Pate had thoughts about the purpose of Jesus’ Kingdom of God, but questions remained in my mind. What exactly did Jesus’ Kingdom accomplish in terms of the restoration of Israel, which Pate believes was a significant aspect of Jesus’ mission? Was Jesus aiming for Israel’s spiritual restoration, not necessarily its national restoration? Was the restoration postponed because many Jews rejected Jesus’ message? What was Jesus’ aim in casting out demons: if it was to challenge Satan, why did Satan remain powerful after that? Pate made his share of thoughtful points that touched on these issues, but there were times when he sounded like a classical dispensationalist, a progressive dispensationalist, and maybe even a covenant theologian, schools of thought that contradict each other, in key areas.
Pate interacted with the New Testament interpretation of the Old Testament and the charge that the New Testament authors are not entirely faithful to the Old Testament passages’ original meaning. On Isaiah 7:14, he seemed to argue that it related to the time of Isaiah and Ahaz, yet also had Messianic significance. He did not exactly offer a coherent picture as to how this could be the case.
F. Pate rarely addressed the scholarly view that Jesus expected the end of the world to come soon. Pate did talk about the differences between Schweitzer’s view that Jesus had a thoroughgoing futuristic imminent eschatology, and the view that Jesus’ Kingdom was already but not yet. But Pate did not address many of the New Testament passages that appear to imply an imminent eschatology. He did address Jesus’ statement in the Olivet Discourse that “this generation shall not pass away, till all be fulfilled,” and, overall, he did so judiciously, without artificial apologetics. Essentially, Pate argued that Mark envisioned Jesus coming back soon after the destruction of the Jerusalem Temple, but that Matthew and Luke, who wrote after the destruction of the Temple in 70 C.E., had different ideas from that of Mark. Unfortunately, Pate did not wrestle with the theological implications of this insight: Was Mark wrong? Did Mark simply not see the future clearly? Pate just said that we should be ready for Jesus to return at any time, then moved on.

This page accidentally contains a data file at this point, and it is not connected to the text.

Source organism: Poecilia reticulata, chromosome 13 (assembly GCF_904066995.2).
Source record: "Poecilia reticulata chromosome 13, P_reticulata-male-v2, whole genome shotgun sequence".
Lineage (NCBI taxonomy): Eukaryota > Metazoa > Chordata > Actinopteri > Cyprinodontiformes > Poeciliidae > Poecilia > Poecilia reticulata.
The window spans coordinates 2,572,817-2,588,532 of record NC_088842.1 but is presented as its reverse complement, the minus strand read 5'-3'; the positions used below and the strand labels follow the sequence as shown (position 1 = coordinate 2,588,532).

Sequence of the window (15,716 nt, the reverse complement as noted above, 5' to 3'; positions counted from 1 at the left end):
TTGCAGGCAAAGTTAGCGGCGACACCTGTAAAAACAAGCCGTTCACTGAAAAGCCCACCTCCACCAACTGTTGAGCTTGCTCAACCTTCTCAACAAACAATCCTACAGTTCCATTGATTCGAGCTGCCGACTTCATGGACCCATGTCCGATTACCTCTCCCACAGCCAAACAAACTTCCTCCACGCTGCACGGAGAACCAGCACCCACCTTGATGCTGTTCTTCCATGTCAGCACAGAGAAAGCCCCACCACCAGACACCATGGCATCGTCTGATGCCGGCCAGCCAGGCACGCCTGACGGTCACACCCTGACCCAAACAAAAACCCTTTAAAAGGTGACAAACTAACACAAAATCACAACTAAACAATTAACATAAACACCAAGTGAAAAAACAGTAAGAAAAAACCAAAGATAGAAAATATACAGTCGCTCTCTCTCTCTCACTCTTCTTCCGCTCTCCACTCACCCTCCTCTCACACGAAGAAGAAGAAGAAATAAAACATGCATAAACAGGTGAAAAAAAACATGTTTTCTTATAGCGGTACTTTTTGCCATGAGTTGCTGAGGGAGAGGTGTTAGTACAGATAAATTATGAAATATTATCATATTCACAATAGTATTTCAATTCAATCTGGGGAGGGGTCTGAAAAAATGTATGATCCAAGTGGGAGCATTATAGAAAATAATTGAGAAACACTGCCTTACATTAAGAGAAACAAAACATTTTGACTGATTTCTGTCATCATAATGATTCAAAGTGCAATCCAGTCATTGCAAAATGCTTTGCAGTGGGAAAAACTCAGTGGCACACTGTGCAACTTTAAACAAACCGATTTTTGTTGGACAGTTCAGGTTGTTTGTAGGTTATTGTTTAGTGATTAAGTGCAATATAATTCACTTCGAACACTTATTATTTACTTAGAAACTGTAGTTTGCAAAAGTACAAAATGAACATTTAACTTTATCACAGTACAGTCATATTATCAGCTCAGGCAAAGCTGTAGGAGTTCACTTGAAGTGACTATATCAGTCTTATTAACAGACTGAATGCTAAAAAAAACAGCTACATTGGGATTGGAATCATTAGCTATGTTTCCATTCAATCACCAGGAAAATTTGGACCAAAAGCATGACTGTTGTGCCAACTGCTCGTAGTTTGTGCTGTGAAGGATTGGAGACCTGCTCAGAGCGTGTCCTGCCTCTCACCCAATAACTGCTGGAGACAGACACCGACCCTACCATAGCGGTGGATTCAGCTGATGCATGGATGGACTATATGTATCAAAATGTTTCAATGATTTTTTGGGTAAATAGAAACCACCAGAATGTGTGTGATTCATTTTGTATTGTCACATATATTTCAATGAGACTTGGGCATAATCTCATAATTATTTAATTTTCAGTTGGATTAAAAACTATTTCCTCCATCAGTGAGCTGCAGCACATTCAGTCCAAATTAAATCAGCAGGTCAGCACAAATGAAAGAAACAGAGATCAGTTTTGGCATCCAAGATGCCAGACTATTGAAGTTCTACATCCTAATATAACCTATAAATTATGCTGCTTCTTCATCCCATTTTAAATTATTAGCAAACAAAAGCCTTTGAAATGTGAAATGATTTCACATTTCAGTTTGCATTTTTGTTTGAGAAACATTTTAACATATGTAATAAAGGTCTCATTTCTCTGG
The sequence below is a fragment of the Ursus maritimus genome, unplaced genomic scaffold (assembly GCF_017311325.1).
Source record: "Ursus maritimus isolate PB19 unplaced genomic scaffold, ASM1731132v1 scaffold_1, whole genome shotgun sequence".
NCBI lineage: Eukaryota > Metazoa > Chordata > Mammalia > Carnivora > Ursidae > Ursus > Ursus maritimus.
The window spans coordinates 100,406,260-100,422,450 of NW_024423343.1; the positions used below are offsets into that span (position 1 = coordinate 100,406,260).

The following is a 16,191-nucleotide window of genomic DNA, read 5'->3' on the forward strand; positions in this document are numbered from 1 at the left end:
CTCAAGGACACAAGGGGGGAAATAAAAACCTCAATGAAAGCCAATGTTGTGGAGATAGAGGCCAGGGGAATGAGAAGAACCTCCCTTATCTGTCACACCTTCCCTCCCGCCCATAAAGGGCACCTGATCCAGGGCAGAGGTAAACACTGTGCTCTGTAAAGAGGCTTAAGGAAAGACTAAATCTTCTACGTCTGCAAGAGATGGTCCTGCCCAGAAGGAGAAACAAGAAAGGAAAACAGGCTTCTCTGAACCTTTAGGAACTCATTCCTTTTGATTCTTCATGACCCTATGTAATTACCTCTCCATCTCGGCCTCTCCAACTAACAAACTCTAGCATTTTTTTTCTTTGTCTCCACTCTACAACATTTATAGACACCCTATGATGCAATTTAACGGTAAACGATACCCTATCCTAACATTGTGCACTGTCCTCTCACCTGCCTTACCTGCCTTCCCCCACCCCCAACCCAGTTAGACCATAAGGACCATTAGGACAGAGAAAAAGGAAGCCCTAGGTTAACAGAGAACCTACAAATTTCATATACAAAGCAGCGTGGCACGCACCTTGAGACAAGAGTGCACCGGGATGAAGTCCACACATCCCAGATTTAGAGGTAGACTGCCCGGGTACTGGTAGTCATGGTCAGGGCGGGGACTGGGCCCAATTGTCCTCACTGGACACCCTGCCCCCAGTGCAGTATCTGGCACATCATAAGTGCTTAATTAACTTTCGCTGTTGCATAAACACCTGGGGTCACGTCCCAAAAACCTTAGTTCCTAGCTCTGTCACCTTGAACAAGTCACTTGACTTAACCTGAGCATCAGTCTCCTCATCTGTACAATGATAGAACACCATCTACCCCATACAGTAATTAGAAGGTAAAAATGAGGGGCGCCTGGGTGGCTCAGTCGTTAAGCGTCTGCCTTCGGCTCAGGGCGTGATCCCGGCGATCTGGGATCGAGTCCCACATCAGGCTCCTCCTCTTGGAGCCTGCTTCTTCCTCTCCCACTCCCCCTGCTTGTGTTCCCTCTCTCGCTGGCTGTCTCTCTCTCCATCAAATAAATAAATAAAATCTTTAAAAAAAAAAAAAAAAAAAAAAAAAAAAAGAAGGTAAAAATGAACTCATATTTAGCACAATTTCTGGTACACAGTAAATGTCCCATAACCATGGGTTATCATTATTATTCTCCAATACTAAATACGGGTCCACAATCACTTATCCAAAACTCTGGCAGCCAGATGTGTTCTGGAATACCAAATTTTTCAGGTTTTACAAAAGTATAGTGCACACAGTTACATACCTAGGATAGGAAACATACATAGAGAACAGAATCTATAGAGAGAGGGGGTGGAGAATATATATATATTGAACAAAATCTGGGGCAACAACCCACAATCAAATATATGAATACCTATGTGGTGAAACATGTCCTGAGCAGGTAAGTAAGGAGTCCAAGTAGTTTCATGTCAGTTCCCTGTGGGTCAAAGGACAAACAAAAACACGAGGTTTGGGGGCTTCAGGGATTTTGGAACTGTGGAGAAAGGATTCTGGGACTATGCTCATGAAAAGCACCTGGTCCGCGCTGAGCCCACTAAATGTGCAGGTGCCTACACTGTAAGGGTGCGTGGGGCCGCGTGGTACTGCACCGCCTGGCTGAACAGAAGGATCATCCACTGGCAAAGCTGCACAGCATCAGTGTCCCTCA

G. Pate did not always strike me as consistent, particularly on using later sources or concepts to understand the first century C.E. Sometimes, he seemed to recognize the problems in doing so. At other times, he did so. Sometimes, he justified doing so, and other times he did not. I appreciate his rabbinic references, for the book would not be the same without them. Pate could have done better in terms of methodological consistency, however. He also could have done better on consistency when it came to other issues: for example, did he believe that the Son of Man in the Book of Daniel was Israel, a heavenly being allied with Israel, or what? Was the concept of a Shaliach around during the time of Jesus, or not?
H. Pate had questions at the end of each chapter. The questions are good in that they can encourage people to review Pate’s arguments. At the same time, they did not particularly encourage thoughtfulness or exploration. Overall, they were not open-ended, and they assumed that Pate was correct.
I still give this book four stars because it is informative, and it is also a good book for reference.
I received a complimentary review copy of this book from the publisher, in exchange for an honest review. Also, while I share the same last name with C. Marvin Pate, I have no idea if we are related!